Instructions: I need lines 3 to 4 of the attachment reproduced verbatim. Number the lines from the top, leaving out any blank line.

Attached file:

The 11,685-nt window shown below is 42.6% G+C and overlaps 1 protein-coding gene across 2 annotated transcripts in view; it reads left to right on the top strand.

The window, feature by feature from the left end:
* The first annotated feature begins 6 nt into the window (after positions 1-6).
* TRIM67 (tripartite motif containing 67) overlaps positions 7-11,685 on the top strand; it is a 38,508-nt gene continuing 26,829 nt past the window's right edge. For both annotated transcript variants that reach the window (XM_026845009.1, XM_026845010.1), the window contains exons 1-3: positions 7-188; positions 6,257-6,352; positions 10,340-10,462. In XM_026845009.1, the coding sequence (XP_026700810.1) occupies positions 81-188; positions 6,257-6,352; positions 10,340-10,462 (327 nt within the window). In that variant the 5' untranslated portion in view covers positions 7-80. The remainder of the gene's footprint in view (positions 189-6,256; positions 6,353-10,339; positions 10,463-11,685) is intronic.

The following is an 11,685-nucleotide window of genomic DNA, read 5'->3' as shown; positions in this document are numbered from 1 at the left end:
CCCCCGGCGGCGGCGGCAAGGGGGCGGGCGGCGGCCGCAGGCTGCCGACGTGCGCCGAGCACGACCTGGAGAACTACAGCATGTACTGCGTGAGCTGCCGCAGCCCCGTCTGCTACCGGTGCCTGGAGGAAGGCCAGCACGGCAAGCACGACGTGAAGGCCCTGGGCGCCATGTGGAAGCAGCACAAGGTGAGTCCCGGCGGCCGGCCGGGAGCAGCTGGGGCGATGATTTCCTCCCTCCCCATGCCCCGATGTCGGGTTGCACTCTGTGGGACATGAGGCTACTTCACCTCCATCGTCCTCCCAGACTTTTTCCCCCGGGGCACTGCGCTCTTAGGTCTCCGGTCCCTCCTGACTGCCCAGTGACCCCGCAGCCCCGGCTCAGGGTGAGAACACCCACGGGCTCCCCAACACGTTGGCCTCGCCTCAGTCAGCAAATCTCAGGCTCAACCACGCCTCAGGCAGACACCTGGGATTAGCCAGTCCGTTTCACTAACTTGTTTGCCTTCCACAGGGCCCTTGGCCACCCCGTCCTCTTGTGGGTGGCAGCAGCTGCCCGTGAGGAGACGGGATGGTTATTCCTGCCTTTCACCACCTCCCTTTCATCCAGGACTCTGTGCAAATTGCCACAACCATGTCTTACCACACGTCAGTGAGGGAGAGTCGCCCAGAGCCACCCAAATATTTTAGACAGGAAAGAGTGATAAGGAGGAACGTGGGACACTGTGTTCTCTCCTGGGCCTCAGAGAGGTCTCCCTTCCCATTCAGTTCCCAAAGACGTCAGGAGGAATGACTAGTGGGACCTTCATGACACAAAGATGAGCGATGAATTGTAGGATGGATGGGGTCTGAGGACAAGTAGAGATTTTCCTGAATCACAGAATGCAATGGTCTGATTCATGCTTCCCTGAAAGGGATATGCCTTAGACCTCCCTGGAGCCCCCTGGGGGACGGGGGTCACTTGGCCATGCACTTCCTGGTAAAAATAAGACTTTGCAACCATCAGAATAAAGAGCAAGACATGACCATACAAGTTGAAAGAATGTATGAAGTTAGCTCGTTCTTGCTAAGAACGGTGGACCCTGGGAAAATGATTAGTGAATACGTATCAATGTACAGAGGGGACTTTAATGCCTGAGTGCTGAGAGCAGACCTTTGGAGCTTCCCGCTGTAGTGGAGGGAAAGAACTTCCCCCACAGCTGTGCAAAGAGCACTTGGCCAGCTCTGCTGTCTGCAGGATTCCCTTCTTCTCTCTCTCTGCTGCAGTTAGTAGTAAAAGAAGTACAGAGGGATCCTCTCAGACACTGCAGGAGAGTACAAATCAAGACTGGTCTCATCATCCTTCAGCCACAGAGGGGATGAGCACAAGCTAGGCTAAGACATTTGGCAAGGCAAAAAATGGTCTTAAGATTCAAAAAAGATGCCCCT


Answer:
* The first annotated feature begins 6 nt into the window (after positions 1-6).
* TRIM67 (tripartite motif containing 67) overlaps positions 7-11,685 on the top strand; it is a 38,508-nt gene continuing 26,829 nt past the window's right edge. For both annotated transcript variants that reach the window (XM_026845009.1, XM_026845010.1), the window contains exons 1-3: positions 7-188; positions 6,257-6,352; positions 10,340-10,462. In XM_026845009.1, the coding sequence (XP_026700810.1) occupies positions 81-188; positions 6,257-6,352; positions 10,340-10,462 (327 nt within the window). In that variant the 5' untranslated portion in view covers positions 7-80. The remainder of the gene's footprint in view (positions 189-6,256; positions 6,353-10,339; positions 10,463-11,685) is intronic.